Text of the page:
Advertisers advice

Improving your job ad: how to get more applicants

Here’s how to breathe new life into your job listing.

Job ad not generating the stellar applicant shortlist you need? Don’t worry, the solution is probably easier than you think.

Poorly performing job adverts tend to suffer from the same common problems. Here, we’ll help you diagnose your issues, and give you some actionable tips for getting it back on track.

How can I improve my job advertisement?

1. Make it searchable

The digital world revolves around searcher intent, and job ads are no exception. So, how do you make sure your listing hits the top of the search results?

Categories

    Categories are integral to the candidate experience on Trade Me Jobs, and if your role isn’t where job applicants would expect, you’ll struggle to reach that qualified audience.

    Establishing whether you’ve selected the best category is simple:

    • Take a few keywords associated with the position you’re looking to fill (more on keywords later), and search them. 
    • Look at the competitor results that pop up, and note which category the majority of top ranked listings use. 
    • As long as these ads are targeting the same candidate sector you’re after, this is the category to go with.

      Let’s give your job ad a little TLC and get it up and running as it should.

      Keywords

      Keywords are also important in their own right when it comes to the searchability of your job ad. They will help you cut through the noise in your chosen category, and reach the job seekers who most closely match your requirements.

      In practice, this means striking the right balance between being sufficiently specific to target the candidates you want, without being too niche.

      There are two tried and tested ways to build good keyword lists for job ads:

      • Using free tools: Google Keyword Planner is a great option.
      • Competitor analysis: Similar to your category research, check out the terms and phrases used in the ads you want to beat. Create a database of the ones that recur frequently, and select the most appropriate for your listing.

      You should look to include keywords in:

      • The job title
      • The short summary
      • The job description

      Top tip: Don’t shoehorn keywords in to tick a box - this can look spammy and detracts from the overall quality of your ad. Instead, use keywords organically within the ad copy.

      Your ad needs to be easily searchable, so think categories and keywords.

      2. Hit your USPs early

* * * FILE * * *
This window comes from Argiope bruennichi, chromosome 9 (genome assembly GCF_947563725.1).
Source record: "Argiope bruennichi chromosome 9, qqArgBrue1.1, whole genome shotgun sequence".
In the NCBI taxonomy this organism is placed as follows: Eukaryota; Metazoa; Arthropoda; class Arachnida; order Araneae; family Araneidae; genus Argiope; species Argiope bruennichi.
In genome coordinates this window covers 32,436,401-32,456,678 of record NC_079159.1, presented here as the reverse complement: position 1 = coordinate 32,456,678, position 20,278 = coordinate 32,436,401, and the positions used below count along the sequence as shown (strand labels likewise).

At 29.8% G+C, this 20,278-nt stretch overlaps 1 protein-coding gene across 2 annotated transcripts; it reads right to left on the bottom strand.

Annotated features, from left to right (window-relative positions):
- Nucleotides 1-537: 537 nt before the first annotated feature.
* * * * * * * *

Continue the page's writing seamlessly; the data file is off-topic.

We’ve found that leading with job perks, and factors that make your organisation unique, is effective for stopping scrolling job hunters in their tracks.

      This goes against conventional wisdom, with many preferring to lead with the role requirements or core responsibilities. But get into a job hunter’s mindset:

      You’re reading a listing, and think you meet maybe three of the five criteria – do you keep going, or look for something where you might have a better shot? Remember, this could be an ideal candidate, and it’s just their interpretation of the listing that’s making them think twice.

      Now, imagine the same applicant is already buzzing from a list of perks and points of difference that make your organisation and the role feel tailor made for them. We reckon they’re more likely to invest their time and apply.

      3. Be descriptive

      The last point does not mean that the traditional bread and butter of a good job ad goes out of the window.

      You absolutely still need to include:

      • Details about the job itself, including key roles, skills required and hours of work. (particularly if you offer flexibility).
      • An indication of salary or wage.
      • A bit about your company to reflect the workplace culture.
      • The location.
      • A closing date for the listing and contact details for applicants.

      4. Engage your target audience

      How do you write a catchy job ad if you don’t know who you’re trying to catch? A key part of the recruitment process is identifying early on what the dream applicant looks like.

      This will inform decisions including:

      • The essential skills, qualifications and previous experience.
      • The tone of your ad.
      • The perks and USPs you draw out – for example, millennials and Gen Z staff are particularly interested in organisational values and culture.

      5. Optimise the formatting

      Would you be impressed with a CV riddled with spelling and grammar mistakes, or one with no paragraphs or subheadings? Probably not.

      Likewise, top talent will give short shrift to an ad that isn’t easy to read or navigate. If you’ve got URLs, make sure they work, if you’ve included a company video, make sure it plays. You get the idea.